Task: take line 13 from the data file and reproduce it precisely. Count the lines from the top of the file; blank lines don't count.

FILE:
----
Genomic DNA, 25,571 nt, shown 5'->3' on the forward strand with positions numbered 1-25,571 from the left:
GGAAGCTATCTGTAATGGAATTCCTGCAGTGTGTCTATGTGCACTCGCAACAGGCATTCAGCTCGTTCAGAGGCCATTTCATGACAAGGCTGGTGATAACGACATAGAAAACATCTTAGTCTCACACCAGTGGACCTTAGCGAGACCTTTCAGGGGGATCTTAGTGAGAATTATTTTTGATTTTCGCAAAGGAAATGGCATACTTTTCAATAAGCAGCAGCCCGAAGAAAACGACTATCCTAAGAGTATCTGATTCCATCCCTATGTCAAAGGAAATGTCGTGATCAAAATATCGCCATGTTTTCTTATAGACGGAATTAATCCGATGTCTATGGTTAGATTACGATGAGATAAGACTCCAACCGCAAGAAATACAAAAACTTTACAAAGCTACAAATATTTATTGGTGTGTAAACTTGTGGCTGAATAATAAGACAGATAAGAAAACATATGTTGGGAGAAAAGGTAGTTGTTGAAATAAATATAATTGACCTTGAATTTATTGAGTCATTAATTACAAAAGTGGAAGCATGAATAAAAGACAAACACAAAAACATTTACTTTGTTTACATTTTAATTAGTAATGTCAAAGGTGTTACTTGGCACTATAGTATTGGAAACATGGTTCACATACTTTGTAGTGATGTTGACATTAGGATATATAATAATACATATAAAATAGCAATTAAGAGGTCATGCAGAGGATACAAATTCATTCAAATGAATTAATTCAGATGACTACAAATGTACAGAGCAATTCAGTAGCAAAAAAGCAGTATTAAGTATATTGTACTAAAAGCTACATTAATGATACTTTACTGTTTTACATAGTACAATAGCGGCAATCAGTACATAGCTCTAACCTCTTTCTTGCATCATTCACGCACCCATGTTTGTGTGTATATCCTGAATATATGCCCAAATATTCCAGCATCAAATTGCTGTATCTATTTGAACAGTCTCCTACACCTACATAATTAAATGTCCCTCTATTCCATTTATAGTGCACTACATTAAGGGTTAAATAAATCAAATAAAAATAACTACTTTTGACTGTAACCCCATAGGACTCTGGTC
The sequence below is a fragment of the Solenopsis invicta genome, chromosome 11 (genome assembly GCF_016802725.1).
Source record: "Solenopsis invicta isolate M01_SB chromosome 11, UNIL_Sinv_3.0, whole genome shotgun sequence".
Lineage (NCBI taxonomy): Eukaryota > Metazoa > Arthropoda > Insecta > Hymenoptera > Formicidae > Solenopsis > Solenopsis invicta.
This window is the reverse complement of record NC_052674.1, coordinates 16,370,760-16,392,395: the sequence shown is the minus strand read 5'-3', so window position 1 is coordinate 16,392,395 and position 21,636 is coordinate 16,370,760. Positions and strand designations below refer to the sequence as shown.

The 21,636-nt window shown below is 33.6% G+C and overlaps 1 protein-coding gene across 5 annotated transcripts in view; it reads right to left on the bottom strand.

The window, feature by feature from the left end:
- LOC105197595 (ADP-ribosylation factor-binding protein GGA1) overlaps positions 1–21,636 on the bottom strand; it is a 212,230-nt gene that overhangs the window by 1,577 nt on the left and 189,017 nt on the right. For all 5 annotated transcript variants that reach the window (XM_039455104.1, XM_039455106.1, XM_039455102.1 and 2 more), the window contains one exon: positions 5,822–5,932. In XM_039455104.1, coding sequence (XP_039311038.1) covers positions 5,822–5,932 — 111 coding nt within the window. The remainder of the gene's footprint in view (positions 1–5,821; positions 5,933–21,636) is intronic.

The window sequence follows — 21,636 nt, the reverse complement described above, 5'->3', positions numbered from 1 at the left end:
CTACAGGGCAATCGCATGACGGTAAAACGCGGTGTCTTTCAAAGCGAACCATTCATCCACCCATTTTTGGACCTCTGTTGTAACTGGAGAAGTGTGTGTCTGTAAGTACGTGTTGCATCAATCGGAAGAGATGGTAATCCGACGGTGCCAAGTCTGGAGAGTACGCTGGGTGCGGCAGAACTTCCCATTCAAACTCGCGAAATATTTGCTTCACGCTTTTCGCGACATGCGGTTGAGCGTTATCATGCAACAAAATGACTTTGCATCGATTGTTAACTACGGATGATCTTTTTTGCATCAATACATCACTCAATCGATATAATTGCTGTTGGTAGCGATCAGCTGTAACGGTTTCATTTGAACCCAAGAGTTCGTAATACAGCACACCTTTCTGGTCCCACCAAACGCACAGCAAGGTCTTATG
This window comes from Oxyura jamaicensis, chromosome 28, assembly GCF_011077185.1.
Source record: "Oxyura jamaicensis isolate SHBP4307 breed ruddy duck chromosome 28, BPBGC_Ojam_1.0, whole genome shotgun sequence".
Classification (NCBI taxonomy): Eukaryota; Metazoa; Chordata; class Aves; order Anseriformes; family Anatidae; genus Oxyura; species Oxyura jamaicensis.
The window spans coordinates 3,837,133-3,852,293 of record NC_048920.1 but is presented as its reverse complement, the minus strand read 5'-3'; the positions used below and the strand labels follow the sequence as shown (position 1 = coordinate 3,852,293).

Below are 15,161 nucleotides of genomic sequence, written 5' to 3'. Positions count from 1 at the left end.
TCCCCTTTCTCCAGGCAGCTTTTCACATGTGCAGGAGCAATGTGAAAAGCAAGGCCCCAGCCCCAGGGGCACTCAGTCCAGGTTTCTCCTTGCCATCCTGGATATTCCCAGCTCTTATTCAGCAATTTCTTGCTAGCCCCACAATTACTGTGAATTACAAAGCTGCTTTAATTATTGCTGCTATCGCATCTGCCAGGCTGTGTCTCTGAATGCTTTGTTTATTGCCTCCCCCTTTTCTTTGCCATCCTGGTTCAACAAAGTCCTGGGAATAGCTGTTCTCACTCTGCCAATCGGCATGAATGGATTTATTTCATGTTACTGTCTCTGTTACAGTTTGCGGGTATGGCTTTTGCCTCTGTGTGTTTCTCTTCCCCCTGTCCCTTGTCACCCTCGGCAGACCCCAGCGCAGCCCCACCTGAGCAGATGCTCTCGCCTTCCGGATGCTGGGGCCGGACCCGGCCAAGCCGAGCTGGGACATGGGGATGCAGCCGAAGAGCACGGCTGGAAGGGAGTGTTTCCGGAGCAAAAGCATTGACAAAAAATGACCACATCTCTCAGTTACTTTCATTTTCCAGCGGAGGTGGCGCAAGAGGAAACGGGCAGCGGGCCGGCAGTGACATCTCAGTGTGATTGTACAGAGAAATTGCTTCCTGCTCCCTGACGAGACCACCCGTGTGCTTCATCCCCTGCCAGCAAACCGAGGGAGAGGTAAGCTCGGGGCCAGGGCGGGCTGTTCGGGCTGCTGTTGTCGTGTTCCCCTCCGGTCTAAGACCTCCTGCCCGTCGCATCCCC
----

Source record: "Oxyura jamaicensis isolate SHBP4307 breed ruddy duck chromosome 28, BPBGC_Ojam_1.0, whole genome shotgun sequence".